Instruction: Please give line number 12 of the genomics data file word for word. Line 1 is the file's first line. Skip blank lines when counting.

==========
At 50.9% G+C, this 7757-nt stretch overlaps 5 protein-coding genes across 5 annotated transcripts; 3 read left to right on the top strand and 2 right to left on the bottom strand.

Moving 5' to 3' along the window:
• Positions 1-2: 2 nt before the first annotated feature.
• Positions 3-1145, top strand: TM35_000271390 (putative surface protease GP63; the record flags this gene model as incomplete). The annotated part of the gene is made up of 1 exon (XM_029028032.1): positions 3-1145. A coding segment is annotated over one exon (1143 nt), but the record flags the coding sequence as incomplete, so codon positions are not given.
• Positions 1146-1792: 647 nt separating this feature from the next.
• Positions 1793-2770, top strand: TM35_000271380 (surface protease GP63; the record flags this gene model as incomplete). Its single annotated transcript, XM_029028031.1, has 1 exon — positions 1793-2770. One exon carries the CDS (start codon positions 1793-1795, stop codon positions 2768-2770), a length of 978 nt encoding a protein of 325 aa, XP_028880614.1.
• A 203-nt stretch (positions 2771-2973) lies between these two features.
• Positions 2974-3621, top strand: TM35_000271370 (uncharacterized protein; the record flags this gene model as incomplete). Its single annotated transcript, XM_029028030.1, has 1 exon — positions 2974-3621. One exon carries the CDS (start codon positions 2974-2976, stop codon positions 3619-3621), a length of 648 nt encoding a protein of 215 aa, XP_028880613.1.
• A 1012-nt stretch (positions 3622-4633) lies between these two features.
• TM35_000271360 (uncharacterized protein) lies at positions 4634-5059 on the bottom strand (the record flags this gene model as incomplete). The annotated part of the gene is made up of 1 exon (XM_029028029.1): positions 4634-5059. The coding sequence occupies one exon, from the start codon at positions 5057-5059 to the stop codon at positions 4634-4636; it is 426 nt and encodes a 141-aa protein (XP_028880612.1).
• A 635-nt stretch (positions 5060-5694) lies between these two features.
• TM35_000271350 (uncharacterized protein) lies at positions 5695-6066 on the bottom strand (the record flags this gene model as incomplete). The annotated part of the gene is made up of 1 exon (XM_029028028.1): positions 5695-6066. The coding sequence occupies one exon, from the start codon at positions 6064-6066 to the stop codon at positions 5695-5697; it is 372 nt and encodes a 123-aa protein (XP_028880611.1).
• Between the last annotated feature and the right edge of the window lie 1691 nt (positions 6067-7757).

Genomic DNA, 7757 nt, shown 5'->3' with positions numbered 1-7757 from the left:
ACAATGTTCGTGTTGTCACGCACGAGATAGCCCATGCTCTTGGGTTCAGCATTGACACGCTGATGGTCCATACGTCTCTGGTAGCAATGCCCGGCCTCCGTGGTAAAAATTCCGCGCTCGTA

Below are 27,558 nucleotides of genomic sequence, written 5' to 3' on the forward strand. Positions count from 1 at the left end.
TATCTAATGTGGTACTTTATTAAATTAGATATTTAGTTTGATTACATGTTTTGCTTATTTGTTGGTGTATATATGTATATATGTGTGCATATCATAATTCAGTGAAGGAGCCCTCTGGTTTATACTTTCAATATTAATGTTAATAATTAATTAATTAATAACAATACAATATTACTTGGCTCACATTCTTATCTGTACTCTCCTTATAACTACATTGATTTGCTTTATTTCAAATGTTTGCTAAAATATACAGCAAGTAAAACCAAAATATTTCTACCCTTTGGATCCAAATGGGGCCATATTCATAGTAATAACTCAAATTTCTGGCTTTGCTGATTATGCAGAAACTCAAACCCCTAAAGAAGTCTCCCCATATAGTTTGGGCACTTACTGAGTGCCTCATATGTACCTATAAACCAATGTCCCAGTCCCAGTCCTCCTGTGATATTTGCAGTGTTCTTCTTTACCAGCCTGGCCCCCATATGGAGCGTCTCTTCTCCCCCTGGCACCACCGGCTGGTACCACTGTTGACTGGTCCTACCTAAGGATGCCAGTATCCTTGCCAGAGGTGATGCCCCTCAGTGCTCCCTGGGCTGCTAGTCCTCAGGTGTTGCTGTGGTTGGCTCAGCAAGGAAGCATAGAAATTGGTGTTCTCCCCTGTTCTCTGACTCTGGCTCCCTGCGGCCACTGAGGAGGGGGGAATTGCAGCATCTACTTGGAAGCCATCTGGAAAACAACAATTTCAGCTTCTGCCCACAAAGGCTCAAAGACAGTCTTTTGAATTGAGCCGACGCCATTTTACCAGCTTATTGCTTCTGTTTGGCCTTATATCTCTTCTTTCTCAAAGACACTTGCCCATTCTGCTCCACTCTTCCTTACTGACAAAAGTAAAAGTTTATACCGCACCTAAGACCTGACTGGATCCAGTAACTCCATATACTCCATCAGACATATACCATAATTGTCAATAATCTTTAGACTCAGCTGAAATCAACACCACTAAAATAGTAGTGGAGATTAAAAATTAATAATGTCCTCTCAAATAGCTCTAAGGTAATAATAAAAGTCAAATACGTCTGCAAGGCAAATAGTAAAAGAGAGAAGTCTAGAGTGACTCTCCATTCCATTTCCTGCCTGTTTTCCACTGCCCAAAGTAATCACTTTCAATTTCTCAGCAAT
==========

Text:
• TM35_000271350 (uncharacterized protein) lies at positions 5695-6066 on the bottom strand (the record flags this gene model as incomplete). The annotated part of the gene is made up of 1 exon (XM_029028028.1): positions 5695-6066. The coding sequence occupies one exon, from the start codon at positions 6064-6066 to the stop codon at positions 5695-5697; it is 372 nt and encodes a 123-aa protein (XP_028880611.1).